Agent in Charge Richard Graham retires from U.S. Border Patrol

OROVILLE – Richard “Dick” Graham, Agent in Charge at the Oroville Station of the U.S. Border Patrol for the past 15 years is hanging up his spurs and riding off into the sunset.

Graham’s last day with the USBP was Tuesday, July 31, 2012 and coincidentally that was his daughter Emily’s first day patrolling solo for the agency on the U.S.-Mexican border, according to Graham.

Graham, who came to Oroville as Agent in Charge after teaching at the U.S. Border Patrol Academy, said when he first got here there were only seven agents, including himself.

“I can’t tell you the exact number only that there are upwards of 50 now,” said Graham.

He started his career with the Border Patrol in September of 1984 in El Centro, Calif., not far from where he spent his summers as a kid. It was during those summers he got to know the Border patrol and said that’s he met some of the toughest guys he’s ever known. After serving in the military Graham said that the Border Patrol was tailor made for him. Following the Border Patrol Academy, Graham worked there as an instructor teaching law, firearms and driver’s training. He helped to open the new academy in South Carolina.

While serving his last day at Oroville a call came in from Chief Robert Harris thanking him for his service and sharing some memories of the times they rode out together on horseback along the northern border.

“For him to call me and to tell me how much of an impact I’ve had on his life when he is someone I really look up to is very special… he’s a great leader,” said an emotional Graham.

During his time in Oroville Graham says he and his agents have really been able to hinder traffic along this section of the northern border. He also credits the ties that the Oroville Station has made to the community.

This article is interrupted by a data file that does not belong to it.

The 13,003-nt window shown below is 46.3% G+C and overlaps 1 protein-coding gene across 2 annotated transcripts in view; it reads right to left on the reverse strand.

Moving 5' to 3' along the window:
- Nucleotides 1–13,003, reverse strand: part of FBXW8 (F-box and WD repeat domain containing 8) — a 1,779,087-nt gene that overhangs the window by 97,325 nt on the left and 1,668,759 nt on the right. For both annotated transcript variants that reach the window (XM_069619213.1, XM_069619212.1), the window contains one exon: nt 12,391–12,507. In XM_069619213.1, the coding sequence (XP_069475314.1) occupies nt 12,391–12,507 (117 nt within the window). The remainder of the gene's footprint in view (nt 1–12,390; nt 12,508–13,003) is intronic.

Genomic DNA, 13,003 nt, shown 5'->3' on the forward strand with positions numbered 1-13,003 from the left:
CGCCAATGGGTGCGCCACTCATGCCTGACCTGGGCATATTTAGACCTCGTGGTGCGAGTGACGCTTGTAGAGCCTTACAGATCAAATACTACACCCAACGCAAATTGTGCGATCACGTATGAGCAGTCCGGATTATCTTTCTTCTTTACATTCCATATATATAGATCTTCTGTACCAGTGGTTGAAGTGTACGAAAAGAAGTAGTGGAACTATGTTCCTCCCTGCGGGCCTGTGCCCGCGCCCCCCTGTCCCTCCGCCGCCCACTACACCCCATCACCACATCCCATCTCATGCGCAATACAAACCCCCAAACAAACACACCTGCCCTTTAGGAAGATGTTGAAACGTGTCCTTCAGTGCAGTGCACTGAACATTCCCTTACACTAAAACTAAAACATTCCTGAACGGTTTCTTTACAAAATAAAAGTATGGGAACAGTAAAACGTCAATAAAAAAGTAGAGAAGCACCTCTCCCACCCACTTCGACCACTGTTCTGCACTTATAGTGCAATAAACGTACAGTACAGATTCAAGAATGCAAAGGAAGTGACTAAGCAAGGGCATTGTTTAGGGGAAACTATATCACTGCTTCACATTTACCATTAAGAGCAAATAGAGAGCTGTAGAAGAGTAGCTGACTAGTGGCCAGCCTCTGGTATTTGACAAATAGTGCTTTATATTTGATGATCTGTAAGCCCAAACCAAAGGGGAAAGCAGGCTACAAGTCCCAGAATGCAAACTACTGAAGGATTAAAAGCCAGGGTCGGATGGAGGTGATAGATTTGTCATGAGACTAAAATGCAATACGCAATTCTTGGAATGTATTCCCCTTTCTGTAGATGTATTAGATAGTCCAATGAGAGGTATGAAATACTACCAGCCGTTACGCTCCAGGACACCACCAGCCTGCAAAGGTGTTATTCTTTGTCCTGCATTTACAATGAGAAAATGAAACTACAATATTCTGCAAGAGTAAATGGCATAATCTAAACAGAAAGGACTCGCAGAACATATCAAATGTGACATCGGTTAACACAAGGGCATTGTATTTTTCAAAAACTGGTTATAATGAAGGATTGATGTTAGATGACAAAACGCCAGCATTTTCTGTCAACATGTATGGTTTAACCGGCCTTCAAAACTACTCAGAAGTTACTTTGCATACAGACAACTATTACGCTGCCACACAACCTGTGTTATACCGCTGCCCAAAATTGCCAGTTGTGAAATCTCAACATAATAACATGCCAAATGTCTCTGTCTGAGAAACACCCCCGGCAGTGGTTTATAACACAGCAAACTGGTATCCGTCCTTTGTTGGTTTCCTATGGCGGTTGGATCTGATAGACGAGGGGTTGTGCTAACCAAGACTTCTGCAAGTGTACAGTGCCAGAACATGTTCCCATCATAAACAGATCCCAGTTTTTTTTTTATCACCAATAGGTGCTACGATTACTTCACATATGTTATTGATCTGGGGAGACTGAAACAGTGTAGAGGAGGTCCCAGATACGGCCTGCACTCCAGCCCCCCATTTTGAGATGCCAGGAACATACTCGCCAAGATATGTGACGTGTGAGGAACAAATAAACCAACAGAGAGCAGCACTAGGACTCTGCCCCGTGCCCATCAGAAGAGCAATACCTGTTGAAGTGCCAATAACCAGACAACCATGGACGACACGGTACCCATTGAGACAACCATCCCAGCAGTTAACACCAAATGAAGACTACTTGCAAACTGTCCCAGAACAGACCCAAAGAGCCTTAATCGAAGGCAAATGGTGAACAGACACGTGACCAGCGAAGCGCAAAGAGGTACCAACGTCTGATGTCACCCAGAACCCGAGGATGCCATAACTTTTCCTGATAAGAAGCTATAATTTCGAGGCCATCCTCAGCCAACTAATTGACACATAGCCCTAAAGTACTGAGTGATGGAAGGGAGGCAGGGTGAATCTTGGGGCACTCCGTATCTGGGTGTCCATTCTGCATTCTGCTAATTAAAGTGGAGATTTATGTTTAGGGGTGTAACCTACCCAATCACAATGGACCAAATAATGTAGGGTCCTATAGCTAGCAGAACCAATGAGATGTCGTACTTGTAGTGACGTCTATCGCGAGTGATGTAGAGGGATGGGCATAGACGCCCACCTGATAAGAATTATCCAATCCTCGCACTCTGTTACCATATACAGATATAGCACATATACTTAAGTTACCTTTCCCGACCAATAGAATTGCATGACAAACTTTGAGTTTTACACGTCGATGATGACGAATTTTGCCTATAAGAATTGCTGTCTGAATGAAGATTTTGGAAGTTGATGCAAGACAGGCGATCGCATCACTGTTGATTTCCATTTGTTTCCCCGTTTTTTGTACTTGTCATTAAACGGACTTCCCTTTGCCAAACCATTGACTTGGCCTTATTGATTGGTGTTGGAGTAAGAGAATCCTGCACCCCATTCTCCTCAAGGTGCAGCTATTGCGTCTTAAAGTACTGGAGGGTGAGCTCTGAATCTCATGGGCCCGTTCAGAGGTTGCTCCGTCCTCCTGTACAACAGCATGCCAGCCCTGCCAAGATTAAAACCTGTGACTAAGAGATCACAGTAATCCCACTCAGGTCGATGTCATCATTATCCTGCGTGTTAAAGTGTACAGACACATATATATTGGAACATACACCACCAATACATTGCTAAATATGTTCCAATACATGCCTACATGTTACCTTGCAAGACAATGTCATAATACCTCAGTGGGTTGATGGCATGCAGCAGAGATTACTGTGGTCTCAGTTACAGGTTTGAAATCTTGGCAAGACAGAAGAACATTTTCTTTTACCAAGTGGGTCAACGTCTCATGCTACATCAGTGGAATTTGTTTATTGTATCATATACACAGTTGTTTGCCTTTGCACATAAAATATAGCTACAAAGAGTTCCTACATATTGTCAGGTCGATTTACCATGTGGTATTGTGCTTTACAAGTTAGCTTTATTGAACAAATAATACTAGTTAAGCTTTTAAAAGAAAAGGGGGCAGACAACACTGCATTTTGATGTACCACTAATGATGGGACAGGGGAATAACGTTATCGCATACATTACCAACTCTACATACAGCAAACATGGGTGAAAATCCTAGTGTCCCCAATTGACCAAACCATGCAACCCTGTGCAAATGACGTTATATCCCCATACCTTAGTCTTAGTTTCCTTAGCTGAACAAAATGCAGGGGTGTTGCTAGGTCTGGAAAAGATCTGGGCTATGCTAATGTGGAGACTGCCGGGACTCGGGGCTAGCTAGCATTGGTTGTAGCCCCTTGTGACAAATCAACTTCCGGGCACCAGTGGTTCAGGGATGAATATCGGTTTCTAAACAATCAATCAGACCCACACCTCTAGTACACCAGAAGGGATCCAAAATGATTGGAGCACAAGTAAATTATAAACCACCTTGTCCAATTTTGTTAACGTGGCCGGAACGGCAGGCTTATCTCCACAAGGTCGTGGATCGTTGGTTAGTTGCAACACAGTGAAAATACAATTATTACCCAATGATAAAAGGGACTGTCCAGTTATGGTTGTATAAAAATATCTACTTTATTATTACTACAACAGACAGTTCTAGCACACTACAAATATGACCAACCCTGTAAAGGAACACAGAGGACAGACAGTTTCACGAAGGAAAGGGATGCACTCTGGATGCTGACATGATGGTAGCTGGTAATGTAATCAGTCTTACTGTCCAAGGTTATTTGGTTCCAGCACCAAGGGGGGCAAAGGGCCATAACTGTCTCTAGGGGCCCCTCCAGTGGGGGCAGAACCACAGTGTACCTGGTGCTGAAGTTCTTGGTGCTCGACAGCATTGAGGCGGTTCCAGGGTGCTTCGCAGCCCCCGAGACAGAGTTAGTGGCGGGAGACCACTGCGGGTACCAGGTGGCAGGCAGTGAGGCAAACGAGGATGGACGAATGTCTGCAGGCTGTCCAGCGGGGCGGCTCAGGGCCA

“The community liaison has been why we have been so successful. When I got here the community relations were not very good. I’ve worked on improving them since day one,” he said.

Those relations include several successful Citizen’s Academies and the U.S. Border Patrol Explorer Scouts.

In addition to working with the community, he said working so well with the other law enforcement agencies is another big reason for their success. Graham says the local station has strong ties with the local police department, sheriff’s office, Port of Entry, US Forest Service and RCMP.

“We work so well together no wonder we’re successful,” he said. “And we go to the local police calls because it’s the right thing to do. We also take our boat to the boat races. If we make one or two friends that helps us too.”

Graham said about 170 people attended his retirement party at the home of John and Deloris Shaw. The Shaws have been helpful with the agencies horse program and are good friends of Graham and his wife Becki.

He grew up in the Spokane area and he and his wife have bought 30 acres by Medical Lake, between Reardan and Fairchild. He says he will be driving a wheat truck in the near future.

“I wanted to get that off my bucket list,” he said.

About Gary DeVon

Gary DeVon is the managing editor of the Okanogan Valley Gazette-Tribune and celebrated his 25th year at the newspaper in August 2012. He graduated from Gonzaga University with a degree in Communications - Print Journalism, with an emphasis in photojournalism. He is a proud alumnus of Oroville High School. His family first settled in Okanogan County in the late 1800s. His parents are Judy DeVon and the late Larry DeVon and he has two younger brothers - Dante and Michael. Many family members still call Oroville home. He has a grown daughter, Segornae Douglas and a young granddaughter, Erin.

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